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  • Reading 'Terror'Reflections on François Debrix, Tabloid Terror: War, Culture, and Geopolitics
  • Upendra Baxi (bio)
François Debrix, Tabloid Terror: War, Culture, and Geopolitics New York Routledge. 2007. 175pp. $34.95 pbk.

1. Described differently as 'the Chernobyl of globalization,'i and as a 'crime of New York',ii 9/11, and all its cruel aftermath, has generated an enormously varied genera of 'terror'–talk. Tabloid Terror makes a fascinating contribution towards understanding complexity and contradiction of the 'terror' talk since 9/11. François Debrix presents and critiques the ways in which the American mass media have proceeded to create and sustain justificatory public cultures for the 'war on terror' (hereafter WOT). In a sense, Debrix exemplifies the importance of media studies, even for normative thinkers, in making 'sense' of pleas for ethical violence. To those averse to media studies in general (or U.S. media-averse in particular), I may say only this much: it is worth developing an interest in media studies in order to read Francois Debrix!

2. This contribution proves important in four domains, which I address in turn: (a) the analytic of 'terror,' (b) the problem of narrative, (c) 'justifications' for ethical violence; and (d) concerns about parlous futures of human rights and approaches to global justice. At the outset, it remains necessary to briefly state my reading of Debirx's complex notion of 'tabloid terror forming a subset of tabloid culture.' An obvious question is: Why analyze the construction of tabloid culture if it is no more than propaganda? If propaganda signifies conversion of special interests into 'the' public interest in times of peace and forms of nationalization of the 'truth' as well as mobilization of political loyalties and the militant forms of constitutional patriotism in times of war, tabloid culture may exemplify a further development of propaganda rather than a new point of departure. If normative arrangements of legitimacy, ideology, and hegemony depend to considerable extent on efficacious acts of propagandistic political communication, how may we narrate tabloid cultures as an altogether different genre? Propaganda has, empirically speaking, produced social meanings for the question of politics (as 'hegemonic' articulations of competition for sovereign power) and the stakes in constructing the 'political' (as 'counter-hegemonic' sites of construction of truth, justice, and rights.) At first sight, then, tabloid cultures seem to partake of the very same features central to the power of propaganda, one studied by communication theorists in terms of 'political advertisement' as shaping the markets of 'public opinion,' and ( to evoke a phrase from Jürgen Habermas) 'systematically distorted communication.'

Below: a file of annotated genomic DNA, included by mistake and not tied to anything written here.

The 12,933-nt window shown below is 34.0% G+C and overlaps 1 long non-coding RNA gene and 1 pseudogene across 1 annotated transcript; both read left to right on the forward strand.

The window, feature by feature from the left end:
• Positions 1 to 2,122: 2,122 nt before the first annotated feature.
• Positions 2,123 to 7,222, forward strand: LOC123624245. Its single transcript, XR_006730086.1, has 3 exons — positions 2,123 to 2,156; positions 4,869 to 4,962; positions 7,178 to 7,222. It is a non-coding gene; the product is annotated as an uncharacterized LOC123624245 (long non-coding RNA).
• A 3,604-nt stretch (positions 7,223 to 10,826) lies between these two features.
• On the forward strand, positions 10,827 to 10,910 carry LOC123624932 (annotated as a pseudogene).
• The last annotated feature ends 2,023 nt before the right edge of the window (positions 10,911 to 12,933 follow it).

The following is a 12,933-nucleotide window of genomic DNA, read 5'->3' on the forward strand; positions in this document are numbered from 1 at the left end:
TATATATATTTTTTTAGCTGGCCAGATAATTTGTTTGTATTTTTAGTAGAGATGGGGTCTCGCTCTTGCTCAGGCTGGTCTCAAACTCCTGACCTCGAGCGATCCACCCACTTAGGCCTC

3. Such political propaganda valorises the exclusion of 'non- American ideals and people,' and the protection of 'the American nation behind a 'rhetoric of securitization,' in ways that 'redraw the map of the world so that it would evidence an obvious West versus East dichotomy' (47.) Both produce fairy tales (progress narratives) and horror stories (suicide bombings and WOT practices). Perhaps, the notion of tabloid culture may be grasped not so much by the telos of propaganda, but rather by the advent of technoscientific modes of production. Both the old and new tabloid cultures construct their 'narrative topography' through development of new technologies; yet the older forms (print media, radio, and the early cinematographic technologies) pale in comparison with the new cultures that marshal tremendous accretion of powers for the Fourth Estate, given the fantastic developments in information, communication, and info-entertainment techno-industries.

4. The 'scopic'iii for 'tabloid' is audiovisual: American radio talk shows constitute as integral a part of the new tabloid culture as the television anchors and broadcasters. Both the spoken and televisual proliferations of the word and the image constitute the spectacle of WOT that escalate the integrity of the idea of America and its ethical role as a solitary superpower. If the distinction between 'news' (accuracy of presentations of events as these occur) and 'views' (the impositions of some privileged worldviews) may ever fully hold, the old and the new tabloid cultures resemble each other in terms of the constitution of vanguard epistemic priesthoods associated with the rise of American power. However, the new tabloid cultures suggest a new and poignant product mix resulting...

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